Teslin dancers to welcome teams; no parking on roadway above Takhini River bridge

The 19th annual Yukon River Quest begins at noon on Wednesday, June 28 when the horn sounds at Rotary Peace Park in Whitehorse and teams run to their canoes, kayaks and stand-up paddleboards and start their journey to Dawson City.
Before the start, teams will be welcomed by a youth drum and dance group from the Teslin Tlingit First Nation, and a variety of dignitaries as we celebrate Canada 150.

There also will be a Facebook live video feed from CKRW of the start of the race.
For those wanting to see the paddlers, the best vantage point is along the Yukon River downtown, just downriver from the starting area. Further down the river on the first day, places to the see the paddlers are limited along the N. Klondike Highway:

  • Takhini River. – Due to congestion and safety concerns, Yukon Highways will no longer allow vehicles to park along the highway above the Takhini River bridge. There will be barricades and traffic control persons. If anyone wishes to see teams go by the confluence, they will need to turn into the parking lot before the bridge, by the boat launch. From there, spectators may walk to the confluence, observing private property signs.
  • Burma Road – A better alternative! Turn right on Burma Road about 12 km. up the highway and drive down to the river. Parking is limited but it’s a great spot to see teams go by starting about 1.5 hours after the race start.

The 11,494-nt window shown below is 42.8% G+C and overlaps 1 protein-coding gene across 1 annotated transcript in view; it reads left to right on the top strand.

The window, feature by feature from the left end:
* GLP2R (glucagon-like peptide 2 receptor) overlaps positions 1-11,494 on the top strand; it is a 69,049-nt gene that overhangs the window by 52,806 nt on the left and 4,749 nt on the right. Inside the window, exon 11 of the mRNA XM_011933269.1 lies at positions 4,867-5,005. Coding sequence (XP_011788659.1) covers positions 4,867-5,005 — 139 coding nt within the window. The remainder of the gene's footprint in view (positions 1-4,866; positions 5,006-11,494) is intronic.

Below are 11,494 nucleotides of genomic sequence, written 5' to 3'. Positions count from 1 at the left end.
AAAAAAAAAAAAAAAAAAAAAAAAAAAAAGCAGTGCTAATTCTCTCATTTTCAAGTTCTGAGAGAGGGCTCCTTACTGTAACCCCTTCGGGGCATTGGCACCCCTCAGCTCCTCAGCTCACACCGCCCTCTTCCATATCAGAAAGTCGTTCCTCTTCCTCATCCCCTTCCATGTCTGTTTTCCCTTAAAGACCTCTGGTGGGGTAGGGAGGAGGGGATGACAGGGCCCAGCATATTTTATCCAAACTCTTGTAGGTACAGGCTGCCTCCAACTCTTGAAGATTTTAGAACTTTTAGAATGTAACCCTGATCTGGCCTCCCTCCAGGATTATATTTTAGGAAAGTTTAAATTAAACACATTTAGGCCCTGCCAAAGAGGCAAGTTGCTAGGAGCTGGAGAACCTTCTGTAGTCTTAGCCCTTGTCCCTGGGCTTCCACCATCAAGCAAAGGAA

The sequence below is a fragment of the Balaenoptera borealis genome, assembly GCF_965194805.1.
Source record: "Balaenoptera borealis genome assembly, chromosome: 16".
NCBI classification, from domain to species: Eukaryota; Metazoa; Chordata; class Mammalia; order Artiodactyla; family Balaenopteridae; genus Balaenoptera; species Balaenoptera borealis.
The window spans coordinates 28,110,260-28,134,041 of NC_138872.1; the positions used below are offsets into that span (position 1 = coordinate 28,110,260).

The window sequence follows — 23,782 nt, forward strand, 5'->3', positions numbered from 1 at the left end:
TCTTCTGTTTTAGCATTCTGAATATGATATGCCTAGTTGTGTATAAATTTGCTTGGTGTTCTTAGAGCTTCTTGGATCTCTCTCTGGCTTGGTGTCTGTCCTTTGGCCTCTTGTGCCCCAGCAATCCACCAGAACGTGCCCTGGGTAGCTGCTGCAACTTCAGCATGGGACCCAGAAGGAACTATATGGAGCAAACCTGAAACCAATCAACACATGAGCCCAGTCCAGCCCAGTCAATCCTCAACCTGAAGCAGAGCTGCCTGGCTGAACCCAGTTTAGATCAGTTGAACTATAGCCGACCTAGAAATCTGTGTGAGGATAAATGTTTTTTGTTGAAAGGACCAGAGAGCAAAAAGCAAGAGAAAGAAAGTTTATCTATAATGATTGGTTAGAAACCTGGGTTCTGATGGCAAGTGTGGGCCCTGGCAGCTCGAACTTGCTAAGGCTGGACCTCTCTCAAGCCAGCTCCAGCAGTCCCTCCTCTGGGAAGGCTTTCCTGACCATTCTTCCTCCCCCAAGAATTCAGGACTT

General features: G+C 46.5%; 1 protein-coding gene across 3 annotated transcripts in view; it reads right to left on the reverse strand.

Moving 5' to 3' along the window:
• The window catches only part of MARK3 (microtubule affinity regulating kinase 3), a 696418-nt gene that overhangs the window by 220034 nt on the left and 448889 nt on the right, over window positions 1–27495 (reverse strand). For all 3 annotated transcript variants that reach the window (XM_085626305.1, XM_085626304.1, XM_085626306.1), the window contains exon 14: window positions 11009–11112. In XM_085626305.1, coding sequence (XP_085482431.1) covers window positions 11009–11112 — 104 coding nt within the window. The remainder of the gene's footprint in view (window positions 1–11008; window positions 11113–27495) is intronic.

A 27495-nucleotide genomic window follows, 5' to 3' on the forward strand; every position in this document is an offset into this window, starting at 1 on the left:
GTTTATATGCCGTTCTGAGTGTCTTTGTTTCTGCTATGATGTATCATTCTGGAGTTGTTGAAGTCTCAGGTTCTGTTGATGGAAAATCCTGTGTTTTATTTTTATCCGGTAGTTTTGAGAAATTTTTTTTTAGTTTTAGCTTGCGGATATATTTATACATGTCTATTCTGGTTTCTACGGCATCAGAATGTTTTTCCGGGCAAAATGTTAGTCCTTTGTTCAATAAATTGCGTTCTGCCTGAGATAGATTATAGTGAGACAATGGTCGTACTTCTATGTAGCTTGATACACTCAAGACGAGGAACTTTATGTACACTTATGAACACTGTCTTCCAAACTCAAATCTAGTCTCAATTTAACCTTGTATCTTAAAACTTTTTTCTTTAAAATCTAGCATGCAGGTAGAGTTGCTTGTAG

• Policeman’s Point Road (13 km up highway)– Recommended only if you have a 4WD vehicle with high clearance and it’s not raining. The last part of this road has deep ruts and is very challenging. Parking is also limited but it is a great spot to see teams go by the first checkpoint before heading out on Lake Laberge.
  • Carmacks/Campbell Hwy. (June 29) – Slow down and watch for traffic control in vicinity of the Coal Mine Campground checkpoint and intersection with Campbell Hwy (good views along the Campbell for a few kilometres before the checkpoint).
    Following the race is a lot of fun, whether you are watching from alongside the river or sitting at home. All teams are required to have activated SPOT or InReach tracking devices, which greatly aid those following the race on their computers or mobile devices. Just follow the Race Tracker link and also watch for updates and photos on the race’s Facebook and Instagram pages. You can even replay the race when it’s all over.

Except for two mandatory rest stops totaling 10 hours (7 hours at Carmacks, 3 hours at Coffee Creek), paddlers race non-stop over the 715 kilometers (444 miles) to Dawson City in “Race to the Midnight Sun.” The first finishers are expected Friday afternoon or evening.


YRQ Media Director Jeff Brady: wjbradyak@me.com , 907-973-2354